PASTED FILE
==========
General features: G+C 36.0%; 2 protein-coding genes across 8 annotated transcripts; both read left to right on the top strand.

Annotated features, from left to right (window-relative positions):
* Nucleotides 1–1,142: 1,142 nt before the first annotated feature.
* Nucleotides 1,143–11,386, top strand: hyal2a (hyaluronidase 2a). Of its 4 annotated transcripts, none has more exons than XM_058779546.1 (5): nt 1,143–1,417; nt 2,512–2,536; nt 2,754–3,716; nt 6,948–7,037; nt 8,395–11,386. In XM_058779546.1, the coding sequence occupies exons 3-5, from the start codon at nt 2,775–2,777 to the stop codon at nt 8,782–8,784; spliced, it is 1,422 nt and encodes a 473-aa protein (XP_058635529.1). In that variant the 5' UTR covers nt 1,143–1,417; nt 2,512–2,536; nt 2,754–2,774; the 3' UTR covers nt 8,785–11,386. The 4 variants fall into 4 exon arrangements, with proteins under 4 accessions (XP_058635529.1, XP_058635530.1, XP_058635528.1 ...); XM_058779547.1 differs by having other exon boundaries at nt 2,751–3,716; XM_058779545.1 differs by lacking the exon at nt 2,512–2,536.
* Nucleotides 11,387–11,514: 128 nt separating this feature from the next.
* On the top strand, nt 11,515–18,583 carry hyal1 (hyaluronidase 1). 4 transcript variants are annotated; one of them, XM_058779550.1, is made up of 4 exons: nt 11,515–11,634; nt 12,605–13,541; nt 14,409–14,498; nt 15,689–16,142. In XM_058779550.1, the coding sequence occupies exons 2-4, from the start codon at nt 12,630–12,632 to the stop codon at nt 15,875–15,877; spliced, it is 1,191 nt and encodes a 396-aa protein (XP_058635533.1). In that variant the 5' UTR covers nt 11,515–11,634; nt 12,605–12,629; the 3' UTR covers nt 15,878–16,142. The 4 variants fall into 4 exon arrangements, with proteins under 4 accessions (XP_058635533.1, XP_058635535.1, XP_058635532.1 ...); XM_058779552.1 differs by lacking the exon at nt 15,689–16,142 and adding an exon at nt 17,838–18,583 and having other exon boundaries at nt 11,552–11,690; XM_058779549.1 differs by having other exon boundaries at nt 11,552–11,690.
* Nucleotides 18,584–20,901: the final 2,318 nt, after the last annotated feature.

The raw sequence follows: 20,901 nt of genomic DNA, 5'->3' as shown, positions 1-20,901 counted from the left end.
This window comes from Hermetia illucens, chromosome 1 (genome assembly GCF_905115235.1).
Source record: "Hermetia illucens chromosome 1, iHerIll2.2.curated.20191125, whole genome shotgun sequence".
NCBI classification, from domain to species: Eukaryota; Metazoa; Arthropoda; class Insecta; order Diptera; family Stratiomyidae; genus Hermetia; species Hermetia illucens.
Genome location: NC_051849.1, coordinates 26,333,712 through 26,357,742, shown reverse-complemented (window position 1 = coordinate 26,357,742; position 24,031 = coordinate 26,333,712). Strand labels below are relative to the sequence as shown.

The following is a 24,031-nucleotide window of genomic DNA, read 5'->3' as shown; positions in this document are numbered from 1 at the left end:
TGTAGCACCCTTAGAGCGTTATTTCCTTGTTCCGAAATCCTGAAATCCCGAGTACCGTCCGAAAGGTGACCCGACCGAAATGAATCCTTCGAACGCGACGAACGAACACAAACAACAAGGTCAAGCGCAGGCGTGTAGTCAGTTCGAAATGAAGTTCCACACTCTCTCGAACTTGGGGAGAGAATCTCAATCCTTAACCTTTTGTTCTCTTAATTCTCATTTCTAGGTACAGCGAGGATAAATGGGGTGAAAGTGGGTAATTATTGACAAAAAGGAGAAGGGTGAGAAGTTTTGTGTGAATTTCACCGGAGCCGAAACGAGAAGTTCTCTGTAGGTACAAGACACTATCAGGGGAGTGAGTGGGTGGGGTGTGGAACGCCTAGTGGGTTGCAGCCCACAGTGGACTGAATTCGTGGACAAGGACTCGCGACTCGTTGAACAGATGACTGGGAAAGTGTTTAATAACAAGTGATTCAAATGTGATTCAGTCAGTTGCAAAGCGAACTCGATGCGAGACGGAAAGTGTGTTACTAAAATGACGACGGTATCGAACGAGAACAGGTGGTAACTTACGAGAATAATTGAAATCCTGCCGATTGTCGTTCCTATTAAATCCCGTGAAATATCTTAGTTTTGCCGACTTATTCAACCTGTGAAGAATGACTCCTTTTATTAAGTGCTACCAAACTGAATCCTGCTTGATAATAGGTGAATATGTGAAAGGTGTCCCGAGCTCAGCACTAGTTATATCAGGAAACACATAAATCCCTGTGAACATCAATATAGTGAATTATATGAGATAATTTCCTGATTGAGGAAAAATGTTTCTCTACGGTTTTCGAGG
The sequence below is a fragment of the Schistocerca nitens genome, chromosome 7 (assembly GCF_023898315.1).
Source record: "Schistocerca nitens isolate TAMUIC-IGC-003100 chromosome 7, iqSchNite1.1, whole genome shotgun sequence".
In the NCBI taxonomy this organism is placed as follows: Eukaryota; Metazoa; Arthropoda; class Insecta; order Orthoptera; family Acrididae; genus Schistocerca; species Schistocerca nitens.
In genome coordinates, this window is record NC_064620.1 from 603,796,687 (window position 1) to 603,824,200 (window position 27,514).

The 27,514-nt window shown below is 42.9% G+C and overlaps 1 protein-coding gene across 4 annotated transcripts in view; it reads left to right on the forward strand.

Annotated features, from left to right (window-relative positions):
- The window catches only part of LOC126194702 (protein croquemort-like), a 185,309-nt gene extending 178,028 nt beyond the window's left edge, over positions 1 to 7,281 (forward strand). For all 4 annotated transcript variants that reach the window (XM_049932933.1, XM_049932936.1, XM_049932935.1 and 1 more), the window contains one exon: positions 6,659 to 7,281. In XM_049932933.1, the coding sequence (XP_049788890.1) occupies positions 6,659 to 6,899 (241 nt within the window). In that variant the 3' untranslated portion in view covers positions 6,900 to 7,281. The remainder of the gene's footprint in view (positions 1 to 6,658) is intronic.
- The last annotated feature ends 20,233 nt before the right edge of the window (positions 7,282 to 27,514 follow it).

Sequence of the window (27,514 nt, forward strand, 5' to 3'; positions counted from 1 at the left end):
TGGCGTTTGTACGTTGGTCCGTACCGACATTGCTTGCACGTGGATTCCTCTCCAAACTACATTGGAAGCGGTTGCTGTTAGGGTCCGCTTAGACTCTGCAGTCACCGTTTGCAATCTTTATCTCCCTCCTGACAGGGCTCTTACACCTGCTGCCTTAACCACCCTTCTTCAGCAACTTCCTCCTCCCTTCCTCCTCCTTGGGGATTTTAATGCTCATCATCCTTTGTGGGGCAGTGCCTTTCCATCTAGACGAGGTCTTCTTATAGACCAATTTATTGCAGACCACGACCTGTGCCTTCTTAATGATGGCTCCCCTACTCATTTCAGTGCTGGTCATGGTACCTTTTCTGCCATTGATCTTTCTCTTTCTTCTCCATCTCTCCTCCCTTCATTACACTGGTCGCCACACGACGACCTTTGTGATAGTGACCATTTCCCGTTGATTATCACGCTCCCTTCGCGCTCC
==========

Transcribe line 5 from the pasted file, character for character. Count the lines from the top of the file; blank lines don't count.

* Nucleotides 11,387–11,514: 128 nt separating this feature from the next.